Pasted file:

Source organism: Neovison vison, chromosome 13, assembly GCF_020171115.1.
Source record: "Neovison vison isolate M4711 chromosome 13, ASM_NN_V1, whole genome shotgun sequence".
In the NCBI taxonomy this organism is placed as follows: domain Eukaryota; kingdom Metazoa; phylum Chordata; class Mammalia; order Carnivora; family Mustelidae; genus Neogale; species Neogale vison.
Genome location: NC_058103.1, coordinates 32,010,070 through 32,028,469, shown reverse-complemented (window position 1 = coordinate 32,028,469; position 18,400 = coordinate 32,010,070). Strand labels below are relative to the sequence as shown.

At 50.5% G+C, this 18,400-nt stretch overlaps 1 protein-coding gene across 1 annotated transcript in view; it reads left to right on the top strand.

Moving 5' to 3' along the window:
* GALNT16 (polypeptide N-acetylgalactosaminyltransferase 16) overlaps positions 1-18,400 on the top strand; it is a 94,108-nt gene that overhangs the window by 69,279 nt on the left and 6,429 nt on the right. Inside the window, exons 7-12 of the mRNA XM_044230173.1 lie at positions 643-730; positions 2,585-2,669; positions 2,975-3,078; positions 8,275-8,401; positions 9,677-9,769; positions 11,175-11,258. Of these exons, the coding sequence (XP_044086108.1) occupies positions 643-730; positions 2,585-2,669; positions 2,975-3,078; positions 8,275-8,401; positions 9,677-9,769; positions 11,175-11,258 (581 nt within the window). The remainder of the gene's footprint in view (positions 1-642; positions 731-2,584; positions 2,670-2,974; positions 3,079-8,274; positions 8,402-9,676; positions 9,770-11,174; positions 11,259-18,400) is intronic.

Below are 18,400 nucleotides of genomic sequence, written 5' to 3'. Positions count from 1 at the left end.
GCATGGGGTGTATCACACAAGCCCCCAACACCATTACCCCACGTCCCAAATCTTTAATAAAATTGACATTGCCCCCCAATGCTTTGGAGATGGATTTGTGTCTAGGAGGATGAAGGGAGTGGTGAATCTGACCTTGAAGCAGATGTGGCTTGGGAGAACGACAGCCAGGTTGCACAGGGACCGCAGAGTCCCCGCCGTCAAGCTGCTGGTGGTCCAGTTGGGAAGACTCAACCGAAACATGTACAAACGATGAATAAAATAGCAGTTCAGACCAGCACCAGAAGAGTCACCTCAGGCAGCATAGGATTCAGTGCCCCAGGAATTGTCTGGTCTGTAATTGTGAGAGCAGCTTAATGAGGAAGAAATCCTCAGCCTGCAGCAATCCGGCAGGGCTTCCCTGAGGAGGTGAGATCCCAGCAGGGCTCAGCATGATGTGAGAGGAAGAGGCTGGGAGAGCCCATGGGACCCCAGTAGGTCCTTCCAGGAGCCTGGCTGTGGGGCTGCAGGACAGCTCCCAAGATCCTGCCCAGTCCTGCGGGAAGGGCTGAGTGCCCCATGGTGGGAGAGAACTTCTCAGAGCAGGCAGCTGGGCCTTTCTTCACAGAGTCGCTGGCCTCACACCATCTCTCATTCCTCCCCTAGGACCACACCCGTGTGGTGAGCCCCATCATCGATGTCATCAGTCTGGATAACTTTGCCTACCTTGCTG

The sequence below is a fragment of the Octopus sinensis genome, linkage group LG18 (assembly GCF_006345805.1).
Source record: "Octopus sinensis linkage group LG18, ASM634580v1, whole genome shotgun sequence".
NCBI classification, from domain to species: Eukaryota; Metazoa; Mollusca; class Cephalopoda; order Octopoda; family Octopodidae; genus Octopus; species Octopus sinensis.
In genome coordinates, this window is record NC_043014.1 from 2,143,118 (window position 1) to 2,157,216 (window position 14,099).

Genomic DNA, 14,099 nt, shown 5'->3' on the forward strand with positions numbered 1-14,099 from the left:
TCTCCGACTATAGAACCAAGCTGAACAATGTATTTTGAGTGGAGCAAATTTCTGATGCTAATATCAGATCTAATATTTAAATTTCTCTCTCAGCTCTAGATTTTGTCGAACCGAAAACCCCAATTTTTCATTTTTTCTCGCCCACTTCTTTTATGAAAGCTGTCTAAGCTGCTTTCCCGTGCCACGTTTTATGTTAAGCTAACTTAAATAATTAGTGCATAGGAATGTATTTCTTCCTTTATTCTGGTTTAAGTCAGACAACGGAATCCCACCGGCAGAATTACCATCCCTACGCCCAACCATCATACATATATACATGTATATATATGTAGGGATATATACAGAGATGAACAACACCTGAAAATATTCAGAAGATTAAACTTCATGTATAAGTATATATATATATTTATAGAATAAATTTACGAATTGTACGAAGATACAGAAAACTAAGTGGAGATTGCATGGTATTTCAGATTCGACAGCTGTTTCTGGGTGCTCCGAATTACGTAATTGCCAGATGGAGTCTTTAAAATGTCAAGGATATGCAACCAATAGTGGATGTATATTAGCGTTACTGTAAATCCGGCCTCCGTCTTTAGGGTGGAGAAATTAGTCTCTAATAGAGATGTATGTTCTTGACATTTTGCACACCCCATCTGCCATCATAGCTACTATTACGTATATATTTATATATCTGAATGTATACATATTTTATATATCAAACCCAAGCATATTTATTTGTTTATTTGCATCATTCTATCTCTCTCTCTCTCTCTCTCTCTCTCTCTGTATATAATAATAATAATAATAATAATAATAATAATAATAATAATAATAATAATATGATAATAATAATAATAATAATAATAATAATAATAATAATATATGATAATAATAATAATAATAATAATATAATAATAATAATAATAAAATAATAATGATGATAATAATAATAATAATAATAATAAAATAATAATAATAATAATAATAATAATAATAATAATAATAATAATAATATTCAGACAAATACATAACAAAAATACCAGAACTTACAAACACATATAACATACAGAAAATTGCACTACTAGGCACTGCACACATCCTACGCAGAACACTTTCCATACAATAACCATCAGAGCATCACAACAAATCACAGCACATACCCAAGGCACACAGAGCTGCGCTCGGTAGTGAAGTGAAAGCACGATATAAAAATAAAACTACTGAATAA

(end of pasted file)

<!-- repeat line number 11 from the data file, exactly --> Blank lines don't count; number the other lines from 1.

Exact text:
Source record: "Octopus sinensis linkage group LG18, ASM634580v1, whole genome shotgun sequence".